But DeFi’s reliance on centralised fiatcoins, backed by assets held in mismanaged banks, is an existential threat; a trojan horse bringing the risks of fractional reserve banking into our supposedly ‘resilient’ alternative system.

And regulators will be all too happy to exploit recent events in the “then they fight you” stage in which we now find ourselves.

We must fight back.

Alternatives to centralised stables have either blown up spectacularly or have been slow to catch on. Now may be the time to shine for the likes of LUSD and RAI. After all, decentralised on-chain alternatives don’t have holders guessing how much backing may be rekt.

But we had better act fast.

In the wake of the USDC-induced uncertainty, the US is once again shouting about its FedNow system, which it hopes will diminish crypto’s institutional value proposition (especially now that Silvergate’s SEN and Signature’s Signet payments networks have been crushed).

If DeFi drags its feet, it could see the stablecoin market lose out to government-issued alternatives.

The inevitable coming push for CBDCs, redoubled post-LUNA, will be strengthened by the results of last week. Governments will argue that combating the contagion of banking blowups will be more efficient, injecting liquidity directly, without commercial intermediaries.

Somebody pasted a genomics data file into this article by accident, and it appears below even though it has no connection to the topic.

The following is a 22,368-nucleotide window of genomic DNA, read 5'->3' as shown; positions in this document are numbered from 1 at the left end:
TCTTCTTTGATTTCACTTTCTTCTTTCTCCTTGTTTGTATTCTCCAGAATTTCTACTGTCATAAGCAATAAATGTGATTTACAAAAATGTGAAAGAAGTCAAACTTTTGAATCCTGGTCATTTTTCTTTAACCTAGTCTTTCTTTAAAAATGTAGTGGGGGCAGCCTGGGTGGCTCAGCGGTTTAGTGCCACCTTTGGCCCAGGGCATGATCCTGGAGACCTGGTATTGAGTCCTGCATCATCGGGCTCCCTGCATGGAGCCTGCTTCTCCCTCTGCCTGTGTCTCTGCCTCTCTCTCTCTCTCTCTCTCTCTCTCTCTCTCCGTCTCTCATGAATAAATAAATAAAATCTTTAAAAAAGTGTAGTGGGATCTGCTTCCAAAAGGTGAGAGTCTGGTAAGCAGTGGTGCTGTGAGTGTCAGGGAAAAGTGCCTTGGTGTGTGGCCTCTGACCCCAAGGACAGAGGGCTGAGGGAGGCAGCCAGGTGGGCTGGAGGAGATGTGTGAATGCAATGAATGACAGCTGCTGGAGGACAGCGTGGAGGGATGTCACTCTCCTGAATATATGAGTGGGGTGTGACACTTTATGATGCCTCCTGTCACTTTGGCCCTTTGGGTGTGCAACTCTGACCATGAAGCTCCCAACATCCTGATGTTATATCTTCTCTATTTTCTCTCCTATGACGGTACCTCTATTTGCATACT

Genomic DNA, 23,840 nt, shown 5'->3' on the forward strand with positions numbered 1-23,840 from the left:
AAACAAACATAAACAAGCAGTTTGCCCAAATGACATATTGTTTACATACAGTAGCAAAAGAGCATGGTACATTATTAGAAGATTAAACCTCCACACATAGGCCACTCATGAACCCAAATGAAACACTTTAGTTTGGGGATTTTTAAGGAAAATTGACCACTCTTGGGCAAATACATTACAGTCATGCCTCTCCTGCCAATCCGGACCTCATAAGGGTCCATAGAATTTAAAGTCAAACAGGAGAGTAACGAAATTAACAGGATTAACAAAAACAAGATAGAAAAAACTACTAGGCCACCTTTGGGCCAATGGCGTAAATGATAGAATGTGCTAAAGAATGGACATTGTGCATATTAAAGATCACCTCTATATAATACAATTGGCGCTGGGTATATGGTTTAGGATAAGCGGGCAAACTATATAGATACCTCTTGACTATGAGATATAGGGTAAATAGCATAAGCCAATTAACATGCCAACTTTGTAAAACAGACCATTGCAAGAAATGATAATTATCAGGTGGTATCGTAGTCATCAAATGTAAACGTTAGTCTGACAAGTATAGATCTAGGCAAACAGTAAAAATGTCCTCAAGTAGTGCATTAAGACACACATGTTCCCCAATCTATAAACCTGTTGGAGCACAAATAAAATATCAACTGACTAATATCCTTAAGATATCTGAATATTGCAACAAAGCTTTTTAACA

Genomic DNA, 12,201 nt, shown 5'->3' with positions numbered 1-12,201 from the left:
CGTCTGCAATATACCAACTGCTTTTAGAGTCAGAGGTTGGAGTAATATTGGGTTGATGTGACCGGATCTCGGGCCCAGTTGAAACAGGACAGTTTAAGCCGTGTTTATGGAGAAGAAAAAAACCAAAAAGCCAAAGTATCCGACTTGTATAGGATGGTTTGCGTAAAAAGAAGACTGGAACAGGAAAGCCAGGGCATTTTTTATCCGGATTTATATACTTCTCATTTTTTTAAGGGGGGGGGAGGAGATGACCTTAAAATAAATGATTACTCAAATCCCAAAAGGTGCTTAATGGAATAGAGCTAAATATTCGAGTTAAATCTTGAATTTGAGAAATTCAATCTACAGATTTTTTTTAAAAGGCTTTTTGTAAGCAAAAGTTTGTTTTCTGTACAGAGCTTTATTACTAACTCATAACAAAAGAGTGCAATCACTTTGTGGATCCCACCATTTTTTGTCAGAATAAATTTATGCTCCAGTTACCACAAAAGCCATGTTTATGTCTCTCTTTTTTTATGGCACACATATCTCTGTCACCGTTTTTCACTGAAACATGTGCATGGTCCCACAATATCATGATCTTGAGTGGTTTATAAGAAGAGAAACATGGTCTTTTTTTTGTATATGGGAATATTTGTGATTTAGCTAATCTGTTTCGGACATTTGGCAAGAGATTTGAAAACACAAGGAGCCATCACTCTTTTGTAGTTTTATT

But financial privacy, already under attack, will be a thing of the past as physical cash is shunned for digital dollars.

The thought of a CBDC becoming the ultimate tool for nightmarish surveillance and control is a truly terrifying prospect.

Fiatcoins are the dirty workhorse of DeFi. They have been tolerated because they seemed unquestionably safe, backed by real world assets.

But they too have proved vulnerable to an irresponsible and poorly regulated banking sector, whilst simultaneously posing systemic risks to our ecosystem.

While the US pushes forward, trying to regulate crypto out of existence and allegedly targeting Signature based on its association to the industry, perhaps the nucleus of development will shift to less aggressive jurisdictions.